Submitted to: Journal of Dairy Science
Publication Type: Peer Reviewed Journal
Publication Acceptance Date: 3/7/2019
Publication Date: 5/21/2019
Citation: Holly, M.A., Gunn, K.M., Rotz, C.A., Kleinman, P.J. 2019. Dairy farming strategy and herd size effects on productivity, feed utilization, and manure management in Pennsylvania. Journal of Dairy Science. 35(3):325-338. https://doi.org/10.15232/aas.2018-01833.
Interpretive Summary: Small and moderate sized dairy farms are predisposed to have divergent farm strategies, productivity, and environmental impact. To understand the challenges to improve nutrient management across farm size and strategy, PA dairy farming was characterized using data from the Agricultural Research Management Survey. Large confinement farms had higher productivity but lower net income per unit of milk, while pasture based system received higher premiums with lower productivity. Amish dairy farms required additional purchases of feed due to a lower crop area resulting in a surplus of N and P at the farm gate. Farming strategy affected imports of feed while herd size determined manure management. Farm characteristics are important to prioritizing conservation practices to improve the sustainability of dairy farming.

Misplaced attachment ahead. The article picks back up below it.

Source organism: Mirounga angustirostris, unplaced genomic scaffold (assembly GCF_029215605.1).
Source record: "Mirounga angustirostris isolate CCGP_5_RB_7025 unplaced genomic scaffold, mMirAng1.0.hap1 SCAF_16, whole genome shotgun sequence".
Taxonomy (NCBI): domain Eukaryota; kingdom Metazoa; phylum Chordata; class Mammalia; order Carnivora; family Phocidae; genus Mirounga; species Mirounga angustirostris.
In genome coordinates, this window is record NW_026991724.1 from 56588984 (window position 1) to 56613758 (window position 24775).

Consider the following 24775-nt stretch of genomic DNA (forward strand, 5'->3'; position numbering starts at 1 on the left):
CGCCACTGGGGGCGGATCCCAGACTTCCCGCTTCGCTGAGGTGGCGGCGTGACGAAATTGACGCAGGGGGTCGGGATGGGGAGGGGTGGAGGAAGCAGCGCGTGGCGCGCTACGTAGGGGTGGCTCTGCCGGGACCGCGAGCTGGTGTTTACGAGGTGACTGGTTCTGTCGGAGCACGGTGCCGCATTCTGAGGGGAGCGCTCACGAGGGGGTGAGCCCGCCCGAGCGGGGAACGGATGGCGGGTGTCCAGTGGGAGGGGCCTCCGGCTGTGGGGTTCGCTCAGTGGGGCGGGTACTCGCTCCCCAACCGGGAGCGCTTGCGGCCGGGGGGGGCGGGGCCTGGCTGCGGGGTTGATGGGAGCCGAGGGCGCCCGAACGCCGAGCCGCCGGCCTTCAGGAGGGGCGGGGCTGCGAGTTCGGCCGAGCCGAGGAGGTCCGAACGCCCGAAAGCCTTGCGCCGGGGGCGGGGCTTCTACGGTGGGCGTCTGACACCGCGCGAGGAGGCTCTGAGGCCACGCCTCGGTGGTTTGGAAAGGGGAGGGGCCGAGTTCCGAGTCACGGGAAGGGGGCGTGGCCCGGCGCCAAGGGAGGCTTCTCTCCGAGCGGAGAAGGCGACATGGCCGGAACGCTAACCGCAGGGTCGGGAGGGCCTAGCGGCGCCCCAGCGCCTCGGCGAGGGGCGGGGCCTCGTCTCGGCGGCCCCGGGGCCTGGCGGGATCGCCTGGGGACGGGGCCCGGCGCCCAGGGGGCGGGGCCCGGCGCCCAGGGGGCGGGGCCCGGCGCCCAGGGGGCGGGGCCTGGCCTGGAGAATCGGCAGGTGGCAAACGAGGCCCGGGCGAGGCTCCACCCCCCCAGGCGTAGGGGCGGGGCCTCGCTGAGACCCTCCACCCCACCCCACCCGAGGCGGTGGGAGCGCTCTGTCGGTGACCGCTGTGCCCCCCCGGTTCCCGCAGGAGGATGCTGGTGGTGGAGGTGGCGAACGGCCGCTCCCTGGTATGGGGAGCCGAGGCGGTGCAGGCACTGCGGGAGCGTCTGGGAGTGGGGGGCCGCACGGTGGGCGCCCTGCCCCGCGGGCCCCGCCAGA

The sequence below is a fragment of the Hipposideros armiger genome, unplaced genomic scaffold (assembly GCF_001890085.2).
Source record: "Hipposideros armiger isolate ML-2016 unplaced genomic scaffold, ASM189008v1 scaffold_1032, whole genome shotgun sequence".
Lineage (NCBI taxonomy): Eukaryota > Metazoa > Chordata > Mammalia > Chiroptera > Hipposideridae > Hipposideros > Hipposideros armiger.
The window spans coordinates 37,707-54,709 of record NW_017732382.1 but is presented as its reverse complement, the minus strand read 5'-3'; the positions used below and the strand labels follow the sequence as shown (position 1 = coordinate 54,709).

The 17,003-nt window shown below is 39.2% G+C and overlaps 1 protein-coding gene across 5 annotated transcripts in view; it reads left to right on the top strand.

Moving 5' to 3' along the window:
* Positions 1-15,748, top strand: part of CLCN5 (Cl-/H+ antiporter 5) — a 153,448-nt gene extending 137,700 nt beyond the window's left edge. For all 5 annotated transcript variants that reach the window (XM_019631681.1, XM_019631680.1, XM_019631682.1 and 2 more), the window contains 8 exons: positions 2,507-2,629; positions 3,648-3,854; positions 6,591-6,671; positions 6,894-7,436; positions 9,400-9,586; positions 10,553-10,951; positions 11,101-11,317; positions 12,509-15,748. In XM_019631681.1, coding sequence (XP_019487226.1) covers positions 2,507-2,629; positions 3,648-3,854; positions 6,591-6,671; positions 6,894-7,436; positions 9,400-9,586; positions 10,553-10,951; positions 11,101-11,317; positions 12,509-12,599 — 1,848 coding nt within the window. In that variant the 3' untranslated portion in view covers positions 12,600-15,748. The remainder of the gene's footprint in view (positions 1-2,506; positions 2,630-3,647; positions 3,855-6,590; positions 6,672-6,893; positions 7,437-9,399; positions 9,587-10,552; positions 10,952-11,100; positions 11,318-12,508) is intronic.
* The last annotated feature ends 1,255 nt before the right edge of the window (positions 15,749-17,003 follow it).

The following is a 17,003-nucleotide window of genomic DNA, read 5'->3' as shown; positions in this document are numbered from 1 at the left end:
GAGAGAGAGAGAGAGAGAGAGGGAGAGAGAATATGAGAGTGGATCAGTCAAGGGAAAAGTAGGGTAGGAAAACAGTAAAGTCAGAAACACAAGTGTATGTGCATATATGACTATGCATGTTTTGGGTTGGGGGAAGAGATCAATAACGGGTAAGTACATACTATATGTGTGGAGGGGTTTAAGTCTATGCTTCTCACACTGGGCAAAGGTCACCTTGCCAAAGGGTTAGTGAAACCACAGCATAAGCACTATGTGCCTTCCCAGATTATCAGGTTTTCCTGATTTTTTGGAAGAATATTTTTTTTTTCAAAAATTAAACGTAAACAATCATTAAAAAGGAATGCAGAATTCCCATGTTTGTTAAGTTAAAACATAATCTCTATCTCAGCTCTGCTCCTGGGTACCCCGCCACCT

Technical Abstract: The emergence of alternative dairy farm production strategies may have implications on the environmental impacts as well as profitability of dairy farms. This study characterized Pennsylvania dairy farm production of homegrown forages, herd management, purchased feeds, manure management and economics by farming strategy (confinement, semi-confinement, organic, Amish, and management intensive rotational grazing) and herd size using Agricultural Research Management Survey data. Confinement dairy farms had the greatest milk production per cow and the highest net farm return, 45% greater than the average Pennsylvania dairy farm. However, this strategy received the lowest net return per unit of milk, likely contributing to the reduction in the number of small confinement dairy farms from 2000 to 2010. Organic dairy producers received the greatest return per unit of milk (2 fold greater than the average PA dairy farm) along with a 56% increase in variable costs, due the elevated cost of organic concentrates, and 42% more labor than the average dairy farm. Amish dairy farms had 48% less cropland and pasture than average and as a result required 1.78 and 1.2 fold more purchased forage and concentrate feed mix. Farming strategy influenced cattle breed, homegrown feed type and quantity, and the amount of feed purchased. Selected housing and manure management were dependent on herd size with 41% of Pennsylvania dairy farms applying solid manure. Dairy farm size, and likely farming strategy, were influenced by geospatial location within the state. Farming strategy and size affect nutrient management through the quantity and type of feed purchased (N and P imports) and manure handling, which likely affects the pathway and magnitude of environmental losses. Therefore, farm characteristics are important in prioritizing conservation and mitigation practices used to improve the sustainability of dairy.